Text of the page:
Houston, we have a solution… A New Thermal Pump System



Houston, we have a solution…

A New Thermal Pump System 

Five percent of the universe’s total mass is molecules, planets and stars. Everything else is dark energy or dark matter, and no one had ever been able to study it.

An international team consisting of 56 institutes from 16 countries came together to build, test and operate the Alpha Magnetic Spectrometer (AMS-02) to help us understand the universe, its origins and the galaxy.

The AMS-02 payload weighs 15,251 lbs. and has been operating 24/7 on-orbit aboard the International Space Station (ISS) since May 19, 2011. This payload is expected to operate until the end of ISS, which is currently planned to continue through 2024 and will probably be extended beyond.

It has 300,000 data channels, of which 200,000 reside in an instrument called a Tracker. The Tracker uses a two-phase carbon dioxide cooling system to remove heat and maintain a constant temperature in the instrument.

However, three of the four redundant pumps in the cooling system have stopped working, leaving only one to perform the thermal management task.

This is the problem that the Business Integra (BI) Houston team has solved.

The team collaborated with their international counterparts and the National Aeronautics and Space Administration (NASA) Johnson Space Center (JSC) to define and design an updated cooling system to replace the existing system. The updated system will enable the AMS-02 to continue collecting high-quality data as long as the ISS is on-orbit.

“We are working on a refrigeration system that flies in space…it’s harder than what most people would think since you can’t just pull the ISS over to the nearest repair center and replace the part,” said Hsing Ju, the chief mechanical engineer and designer in the team.


The team’s activities included defining the system performance and safety requirements as well as designing the structure, radiator, heat exchanger, cables for electrical power and data, Extravehicular Activity (EVA – astronauts going in spacesuits to work outside ISS) compatible manual valve and EVA compatible attachment interface.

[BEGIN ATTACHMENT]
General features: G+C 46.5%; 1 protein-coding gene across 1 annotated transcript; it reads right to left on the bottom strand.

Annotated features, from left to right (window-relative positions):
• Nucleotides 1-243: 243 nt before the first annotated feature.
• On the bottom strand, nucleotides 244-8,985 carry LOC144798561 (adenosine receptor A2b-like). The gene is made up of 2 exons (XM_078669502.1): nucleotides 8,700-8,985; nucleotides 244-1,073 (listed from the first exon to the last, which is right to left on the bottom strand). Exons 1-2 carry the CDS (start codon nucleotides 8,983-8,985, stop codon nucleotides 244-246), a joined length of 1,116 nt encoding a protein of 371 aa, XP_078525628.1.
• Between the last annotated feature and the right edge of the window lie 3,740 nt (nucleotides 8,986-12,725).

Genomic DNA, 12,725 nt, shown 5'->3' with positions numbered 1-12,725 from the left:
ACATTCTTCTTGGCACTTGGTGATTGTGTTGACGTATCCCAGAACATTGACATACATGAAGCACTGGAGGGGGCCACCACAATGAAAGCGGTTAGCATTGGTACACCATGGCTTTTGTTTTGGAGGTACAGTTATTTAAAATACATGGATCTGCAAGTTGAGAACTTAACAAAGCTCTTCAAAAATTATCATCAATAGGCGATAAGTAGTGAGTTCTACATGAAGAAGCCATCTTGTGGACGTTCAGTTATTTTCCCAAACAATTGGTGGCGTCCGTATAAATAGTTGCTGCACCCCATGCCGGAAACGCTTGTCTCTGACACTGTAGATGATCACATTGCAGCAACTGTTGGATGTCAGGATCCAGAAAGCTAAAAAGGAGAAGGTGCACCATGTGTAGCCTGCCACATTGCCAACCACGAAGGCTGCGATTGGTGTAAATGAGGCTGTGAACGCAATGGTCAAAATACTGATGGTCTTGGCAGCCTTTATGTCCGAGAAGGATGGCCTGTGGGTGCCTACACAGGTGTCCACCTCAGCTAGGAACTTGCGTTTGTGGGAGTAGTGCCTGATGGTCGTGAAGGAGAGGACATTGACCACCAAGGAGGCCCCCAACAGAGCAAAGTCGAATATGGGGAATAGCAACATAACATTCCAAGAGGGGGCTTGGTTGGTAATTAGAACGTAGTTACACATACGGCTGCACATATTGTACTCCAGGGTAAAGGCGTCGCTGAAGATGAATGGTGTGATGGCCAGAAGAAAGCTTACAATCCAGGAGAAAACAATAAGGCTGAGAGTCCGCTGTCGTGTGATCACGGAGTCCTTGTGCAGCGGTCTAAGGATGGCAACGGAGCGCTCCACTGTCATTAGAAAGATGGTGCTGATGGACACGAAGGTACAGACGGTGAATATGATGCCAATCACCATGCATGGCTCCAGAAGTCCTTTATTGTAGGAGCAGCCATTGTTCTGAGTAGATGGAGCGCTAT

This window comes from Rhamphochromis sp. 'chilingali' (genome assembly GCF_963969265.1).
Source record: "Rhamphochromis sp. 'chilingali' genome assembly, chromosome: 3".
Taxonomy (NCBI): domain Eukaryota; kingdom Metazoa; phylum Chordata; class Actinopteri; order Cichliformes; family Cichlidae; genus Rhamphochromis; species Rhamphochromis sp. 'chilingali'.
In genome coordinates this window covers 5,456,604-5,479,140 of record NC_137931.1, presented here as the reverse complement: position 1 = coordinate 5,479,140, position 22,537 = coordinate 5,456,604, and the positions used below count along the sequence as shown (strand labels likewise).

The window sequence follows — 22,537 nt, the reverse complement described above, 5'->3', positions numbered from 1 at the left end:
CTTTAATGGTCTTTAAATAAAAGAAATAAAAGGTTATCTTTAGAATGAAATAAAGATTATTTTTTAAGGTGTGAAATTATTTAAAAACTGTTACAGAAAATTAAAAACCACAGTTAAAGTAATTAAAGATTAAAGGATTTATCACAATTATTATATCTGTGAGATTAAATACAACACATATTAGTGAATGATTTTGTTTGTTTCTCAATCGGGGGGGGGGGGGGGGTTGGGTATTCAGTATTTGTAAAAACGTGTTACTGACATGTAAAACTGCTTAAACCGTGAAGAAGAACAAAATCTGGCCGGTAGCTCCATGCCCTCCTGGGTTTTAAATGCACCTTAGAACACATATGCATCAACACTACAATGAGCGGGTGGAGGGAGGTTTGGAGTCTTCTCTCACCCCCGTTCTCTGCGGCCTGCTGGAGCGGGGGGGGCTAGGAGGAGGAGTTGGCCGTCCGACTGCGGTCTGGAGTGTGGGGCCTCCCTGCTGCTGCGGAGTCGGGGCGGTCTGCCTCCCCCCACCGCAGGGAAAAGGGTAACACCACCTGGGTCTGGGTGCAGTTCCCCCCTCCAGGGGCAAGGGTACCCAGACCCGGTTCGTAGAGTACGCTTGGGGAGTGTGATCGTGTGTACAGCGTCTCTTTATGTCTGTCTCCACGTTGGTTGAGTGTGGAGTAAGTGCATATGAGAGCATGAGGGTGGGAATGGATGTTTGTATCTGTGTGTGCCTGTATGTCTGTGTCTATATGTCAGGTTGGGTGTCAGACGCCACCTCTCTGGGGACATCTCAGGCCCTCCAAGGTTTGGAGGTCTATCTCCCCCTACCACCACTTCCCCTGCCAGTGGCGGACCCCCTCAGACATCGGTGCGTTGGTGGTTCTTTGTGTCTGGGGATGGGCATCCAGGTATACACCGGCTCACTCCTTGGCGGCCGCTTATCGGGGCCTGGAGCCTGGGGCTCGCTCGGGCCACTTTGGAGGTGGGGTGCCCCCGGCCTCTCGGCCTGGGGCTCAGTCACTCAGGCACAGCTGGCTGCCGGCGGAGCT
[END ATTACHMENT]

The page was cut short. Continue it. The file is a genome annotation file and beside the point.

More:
The team also worked with the AMS Collaboration to integrate many other components – such as the refill tank, pumps, accumulator, control electronics and fluid connections that link the Upgraded Tracker Thermal Pump System (UTTPS) to AMS-02 payload – into the design.

To ensure that the hardware met performance and safety requirements, they tested the components (including the radiator, manual valve and heat exchanger).

All the design work and testing of the manual valve and heat exchanger were completed in Houston, Texas, while the testing of the radiator was completed in Austin, Texas. The manufacturing of the various components was completed all over the U.S. between 2017 to 2018.

This Qualification Model (QM) of the UTTPS and its attached Ground Support Equipment (GSE) are currently at the University of Perugia/SERMS test facility in Terni, Italy, where the QM UTTPS will undergo vibration, thermal/vacuum and electromagnetic interference environmental testing. Once the qualification testing is completed, the university will ship the UTTPS to Aachen, Germany.

This is a huge breakthrough for Business Integra’s (BI) Houston team.

“For an engineer, it is a point of pride to see the project that you have been working on assembled and shipped. It’s a milestone,” said Ju.

Preparations are also underway for the assembly, checkout and test of the Flight Model (FM), which comes after QM. The FM will incorporate everything learned from the testing of QM and will be launched to the ISS next year for EVA installation on the AMS-02 payload.

“Seeing the hardware successfully installed and operational in space next year will be an even bigger milestone for the BI Houston team,” said Tim Urban, operations director of the team.